PLU's First DNP Cohort Graduate Molly Martin
Molly Martin graduated from the first class of PLU's DNP program. We had the opportunity to speak with her about how the program trains nurse practitioners for lives of leadership.
Sometimes, there aren’t enough hours in the day for Molly Martin. It’s a challenge to balance patient calls and prescription refills on top of seeing as many as 20 patients a day.
And she wouldn’t have it any other way.
“I do think this is my calling,” Martin said in a clinic conference room at Hawks Prairie Internal Medicine in Lacey. “I definitely think this is what I’m meant to be doing.”
Although she was already doing it, Martin entered the DNP program to take her care for others to the next level.
“The DNP program reminds me that we need to put the patient first,” she said. “Having a DNP education allows you to look past (the drama in health care) and look at what’s going to be best for the patient and what’s going to be best for the population.”
Before joining the DNP program, she already earned her bachelor’s and master’s degrees in nursing at Pacific Lutheran University.
“PLU makes sure you’re in there and you’re getting your hands dirty, by experience not just by reading it in a textbook,” she said. “That’s what kept me coming back over and over again.”
The mentorship, research and community partnership that’s built into the DNP program offers nurse practitioners a well-rounded education, Martin said.
DNP Scholarly Projects
Molly’s program-development project as part of her doctorate addressed what’s best for a large segment of the population. She streamlined enhanced Medicare wellness visits at primary care clinics for the Southwest Washington region of Providence-St. Joseph Health System. The visits are annual, comprehensive checkups that often require going over many conditions at once. For example, she said, it’s not unusual for her to see a patient who deals with 20 different chronic conditions requiring between 20 and 30 different medications.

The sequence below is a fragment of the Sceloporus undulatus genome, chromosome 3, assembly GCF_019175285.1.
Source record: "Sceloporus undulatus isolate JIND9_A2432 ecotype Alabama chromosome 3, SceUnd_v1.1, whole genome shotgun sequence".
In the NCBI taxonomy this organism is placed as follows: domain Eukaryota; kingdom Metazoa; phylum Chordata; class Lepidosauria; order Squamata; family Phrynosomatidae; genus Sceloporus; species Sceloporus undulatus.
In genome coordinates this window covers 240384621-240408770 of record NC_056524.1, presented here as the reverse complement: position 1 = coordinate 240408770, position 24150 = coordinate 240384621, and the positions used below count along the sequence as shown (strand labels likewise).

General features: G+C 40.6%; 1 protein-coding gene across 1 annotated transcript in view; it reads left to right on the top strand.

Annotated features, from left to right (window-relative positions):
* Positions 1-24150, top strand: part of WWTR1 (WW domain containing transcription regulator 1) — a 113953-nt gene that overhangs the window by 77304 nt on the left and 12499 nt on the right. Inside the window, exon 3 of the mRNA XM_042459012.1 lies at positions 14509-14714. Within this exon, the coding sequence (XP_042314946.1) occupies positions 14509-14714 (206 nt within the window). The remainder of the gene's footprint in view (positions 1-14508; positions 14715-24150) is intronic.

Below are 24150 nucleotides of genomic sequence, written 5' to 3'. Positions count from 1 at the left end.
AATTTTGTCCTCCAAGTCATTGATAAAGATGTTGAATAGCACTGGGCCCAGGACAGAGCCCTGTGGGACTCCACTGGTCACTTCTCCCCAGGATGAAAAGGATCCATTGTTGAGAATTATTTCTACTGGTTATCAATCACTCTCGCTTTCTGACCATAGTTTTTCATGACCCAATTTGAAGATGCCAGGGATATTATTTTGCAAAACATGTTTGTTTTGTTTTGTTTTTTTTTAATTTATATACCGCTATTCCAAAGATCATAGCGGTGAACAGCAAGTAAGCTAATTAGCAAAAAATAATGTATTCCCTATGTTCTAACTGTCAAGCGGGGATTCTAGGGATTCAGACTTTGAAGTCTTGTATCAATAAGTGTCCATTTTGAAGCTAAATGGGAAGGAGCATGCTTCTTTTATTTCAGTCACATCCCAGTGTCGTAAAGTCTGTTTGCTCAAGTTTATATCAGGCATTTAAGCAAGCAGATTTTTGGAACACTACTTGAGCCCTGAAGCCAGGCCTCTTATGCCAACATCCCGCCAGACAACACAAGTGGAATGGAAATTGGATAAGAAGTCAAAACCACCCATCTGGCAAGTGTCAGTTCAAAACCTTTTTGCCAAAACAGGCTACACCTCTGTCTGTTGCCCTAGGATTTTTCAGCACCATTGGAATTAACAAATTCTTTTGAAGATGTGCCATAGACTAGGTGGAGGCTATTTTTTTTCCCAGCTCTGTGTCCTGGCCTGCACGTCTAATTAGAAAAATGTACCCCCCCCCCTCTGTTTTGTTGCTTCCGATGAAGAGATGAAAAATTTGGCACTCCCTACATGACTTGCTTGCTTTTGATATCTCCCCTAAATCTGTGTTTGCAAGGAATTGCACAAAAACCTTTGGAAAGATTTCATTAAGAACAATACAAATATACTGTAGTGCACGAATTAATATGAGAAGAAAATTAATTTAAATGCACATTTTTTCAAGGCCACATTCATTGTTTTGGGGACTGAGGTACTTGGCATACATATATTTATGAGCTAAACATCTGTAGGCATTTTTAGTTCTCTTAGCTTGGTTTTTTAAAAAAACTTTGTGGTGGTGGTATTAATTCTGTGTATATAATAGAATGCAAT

“This visit is very lengthy and consumes a lot of both patient and provider effort,” she said. The toolkit she developed eases the documentation side of the process, creating more space for one-on-one time with the patient. “It’s cut my documentation down by about half. It also makes sure I don’t forget anything.”
The new approach, she says, fits into her larger philosophy of caring for patients comprehensively: “It’s not only medical care. It’s care for the entire human.”
Where she is now: Martin works as a nurse practitioner at six Providence clinics in Southwest Washington. She manages a regular patient panel at Hawks Prairie Internal Medicine.
Transform lives with Pacific Lutheran University’s Doctor of Nursing Practice
Pacific Lutheran University’s Doctor of Nursing Practice prepares students to develop and evaluate quality care within a health system, collaborate with interprofessional teams to improve health outcomes, and be leaders in the nursing profession.
Our DNP program prepares nurses at the highest level of proficiency as they learn to translate science into clinical practice. Students develop the skills to lead collaboratively, integrate research into care, and design better healthcare delivery systems.